This page written circa 6 March, 2011.
How do you tell if the other fellow's grass really is greener?
Within hours of the shuttle Challenger exploding in 1986, shuttle jokes appeared. Some were brilliant, so smart I have no trouble bringing them to mind all these years later: What do astronauts drink? Seven-Up with a dash of Teachers. Did you hear about the astronaut with blue eyes? One blew this way, one blew that way. Not that the accident was a cause for humour, but that the human sense of humour is very strong. Henry Beecher said "A person without a sense of humor is like a wagon without springs---jolted by every pebble in the road". A sense of humour helps you cope. Now about two weeks after the second Christchurch earthquake, and not a Christchurch Earthquake joke to be found, at least not by Google.(*) In an ugly way life has always been cheap, but it was much shorter and harder in the past. I think Kiwis have forgotten that.
Many months ago, a colleague sent me the link to a job in Sydney. I read it over but did not take it too seriously. In December, mistakenly believing the final submission date to have passed I felt a sudden pang. In accordance with Hart's Law of Decisionmaking, I realised that I felt a hidden affinity with the job and that I should have applied for it, even though I have yet to be convinced that I would want it. I put together a response. In about 60 minutes flat I had crafted a very neat application simply by merging my CV with the list of requirements. I am reasonably certain that this job was not written with me in mind, but the thought has to occur. I submitted a positively off-handed quickie of an application. Perhaps the SKA effort is drawing a lot of mind and time, but I have yet to hear any word, in spite of email exchanges. I am not rushing them either.
I am not at all sure I want to move to Sydney. I have come to love living in Bywater Grange. My work colleagues are excellent people and if the management is imperfect it has not seriously impacted me. I have an oversupply of research students, and so many projects on the boil that I redesigned my work web page to list the WIP and the upcoming offerings lest I lose track of them. I suspect I am well regarded by the university. I have got used to the single-lane, business-unconscious, low-budget, Kiwi lifestyle. One has to admit that NZ does not really take EE seriously, compared to environmental and agricultural pursuits, but it will take a long time for this to come back and bite. In favour of Sydney, the culture, food and produce are superb, but against living in Sydney are its over-regulating government, clogged streets, and the ferocious cost of houses: Australia is reported to have the world's most overpriced real estate.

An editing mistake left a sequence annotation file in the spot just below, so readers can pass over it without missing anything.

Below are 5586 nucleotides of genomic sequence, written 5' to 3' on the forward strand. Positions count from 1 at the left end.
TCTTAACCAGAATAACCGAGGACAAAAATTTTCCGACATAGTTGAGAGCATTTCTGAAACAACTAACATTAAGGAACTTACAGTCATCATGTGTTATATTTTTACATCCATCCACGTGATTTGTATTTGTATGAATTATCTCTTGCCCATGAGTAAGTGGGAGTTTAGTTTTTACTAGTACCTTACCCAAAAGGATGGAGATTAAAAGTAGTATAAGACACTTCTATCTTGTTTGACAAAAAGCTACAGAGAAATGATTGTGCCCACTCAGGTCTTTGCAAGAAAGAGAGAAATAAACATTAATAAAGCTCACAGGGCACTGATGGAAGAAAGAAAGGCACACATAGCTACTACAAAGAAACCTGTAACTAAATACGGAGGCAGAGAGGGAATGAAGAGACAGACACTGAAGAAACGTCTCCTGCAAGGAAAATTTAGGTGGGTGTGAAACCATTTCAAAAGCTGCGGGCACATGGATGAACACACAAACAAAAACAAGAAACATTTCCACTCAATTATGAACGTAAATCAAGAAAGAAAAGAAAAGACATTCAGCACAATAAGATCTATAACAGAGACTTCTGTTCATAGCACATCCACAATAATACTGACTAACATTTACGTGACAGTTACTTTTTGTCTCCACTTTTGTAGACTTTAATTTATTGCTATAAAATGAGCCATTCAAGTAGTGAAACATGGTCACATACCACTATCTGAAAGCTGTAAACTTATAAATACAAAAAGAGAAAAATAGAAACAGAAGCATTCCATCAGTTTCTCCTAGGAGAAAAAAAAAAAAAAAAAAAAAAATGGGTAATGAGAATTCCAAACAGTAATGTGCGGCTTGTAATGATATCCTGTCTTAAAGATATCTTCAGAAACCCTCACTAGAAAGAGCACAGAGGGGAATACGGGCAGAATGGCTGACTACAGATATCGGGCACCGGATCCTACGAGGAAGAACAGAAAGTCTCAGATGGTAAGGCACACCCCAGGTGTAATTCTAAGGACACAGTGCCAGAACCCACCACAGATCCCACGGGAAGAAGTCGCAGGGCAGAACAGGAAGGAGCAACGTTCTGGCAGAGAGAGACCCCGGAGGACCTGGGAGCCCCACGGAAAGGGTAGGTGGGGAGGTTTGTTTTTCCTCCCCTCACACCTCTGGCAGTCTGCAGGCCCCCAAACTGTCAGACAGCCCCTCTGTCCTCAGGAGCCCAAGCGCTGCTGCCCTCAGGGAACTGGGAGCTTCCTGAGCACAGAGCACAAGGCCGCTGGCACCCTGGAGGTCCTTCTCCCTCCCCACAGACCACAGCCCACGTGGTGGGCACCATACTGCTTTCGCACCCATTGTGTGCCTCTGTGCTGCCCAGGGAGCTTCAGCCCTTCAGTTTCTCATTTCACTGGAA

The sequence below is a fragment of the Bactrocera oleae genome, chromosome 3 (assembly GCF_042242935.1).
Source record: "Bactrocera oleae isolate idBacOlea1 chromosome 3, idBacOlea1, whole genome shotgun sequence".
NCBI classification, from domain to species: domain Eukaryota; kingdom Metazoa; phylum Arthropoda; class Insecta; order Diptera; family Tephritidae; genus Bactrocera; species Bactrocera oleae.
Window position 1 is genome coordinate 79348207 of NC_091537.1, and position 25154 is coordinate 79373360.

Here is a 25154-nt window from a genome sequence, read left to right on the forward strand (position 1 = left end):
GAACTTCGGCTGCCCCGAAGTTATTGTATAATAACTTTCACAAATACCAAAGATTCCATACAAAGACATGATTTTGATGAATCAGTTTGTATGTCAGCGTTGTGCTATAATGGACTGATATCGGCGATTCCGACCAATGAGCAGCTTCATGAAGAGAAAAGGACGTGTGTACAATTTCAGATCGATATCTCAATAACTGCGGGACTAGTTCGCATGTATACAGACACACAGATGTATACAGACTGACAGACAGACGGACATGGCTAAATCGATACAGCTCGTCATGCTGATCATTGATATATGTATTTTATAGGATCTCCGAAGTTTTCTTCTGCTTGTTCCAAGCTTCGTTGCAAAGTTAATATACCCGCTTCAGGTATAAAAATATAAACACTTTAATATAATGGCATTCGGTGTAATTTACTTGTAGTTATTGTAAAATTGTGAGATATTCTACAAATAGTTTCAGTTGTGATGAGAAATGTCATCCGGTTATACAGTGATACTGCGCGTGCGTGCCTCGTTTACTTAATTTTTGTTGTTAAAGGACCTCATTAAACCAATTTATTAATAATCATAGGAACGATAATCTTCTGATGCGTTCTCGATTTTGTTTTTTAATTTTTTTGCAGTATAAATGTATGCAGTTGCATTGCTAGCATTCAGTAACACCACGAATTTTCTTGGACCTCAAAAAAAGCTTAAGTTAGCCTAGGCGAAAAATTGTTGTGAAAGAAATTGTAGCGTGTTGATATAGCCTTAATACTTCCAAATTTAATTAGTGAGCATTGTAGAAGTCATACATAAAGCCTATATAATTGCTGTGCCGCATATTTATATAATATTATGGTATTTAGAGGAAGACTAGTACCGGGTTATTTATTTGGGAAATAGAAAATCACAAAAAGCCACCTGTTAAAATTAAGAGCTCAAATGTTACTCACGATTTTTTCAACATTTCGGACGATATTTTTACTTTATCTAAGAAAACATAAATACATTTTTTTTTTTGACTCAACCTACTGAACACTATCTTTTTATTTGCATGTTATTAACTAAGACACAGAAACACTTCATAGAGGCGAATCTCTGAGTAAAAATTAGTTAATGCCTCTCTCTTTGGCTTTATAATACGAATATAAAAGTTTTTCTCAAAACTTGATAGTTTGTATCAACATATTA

Family opinions are divided. Merinda wants to live in the city. She is loving Berkley so much she awaits the passing of weekends in order to return to the action, but she finishes there this year and has said she wants to be in Sydney. Edwin does not want to move, indeed he barely wants to trek between his computer and the dining table, and most certainly not as far as the bath tub. Kay is not able to deliver a definitive, constant opinion, but she sure has an itch.
Kay has shown significant signs of dissatisfaction lately. I have thought for a while that she had worked out "the rural thing". She now regards Bywater Grange as too much work, although she does not want to part with the sheep or the chickens (or the bloody parrot). This vague dissatisfaction has had other effects already. She has resigned her job. She was offered a part in a play being put on by the Cambridge dramatic people but it clashes with Edwin's school camp and she caters that, so passed up the play. Kay reminds me that she felt miserable for some time in Santa Rosa before we left. I suggested that she ought to spruce Bywater up and sell it, figuring that is a good test of committment. She has taken to searching real estate in Hamilton and in Sydney, and we talk to agents in desultory fashion.
I am not going to agonise over this. Let the dice fall as they will, I think the path will be clear when the time comes for a decision to be made.
In the mean time, Kiwis carry on their lives with that peculiar resignation to hardships that we see along with the humour. Consider for instance the outdoor live concert held last week at the event centre across Mystery Creek Road:
What you need to know about this concert, that shows up only indirectly in the image, is that is it bucketing down rain, 20mm of it between 5PM and midnight during the concert, as part of 80mm in two days. The organisers handed out plastic ponchos. Everyone was soaked to the skin anyway. Merinda is down there, she returned looking like a drowned rat. Kay and I abandoned out VIP tickets, as foreigners might, and observed from an indoor party in a neighbour's house. Mad dogs and Kiwis go out in the midday downpour.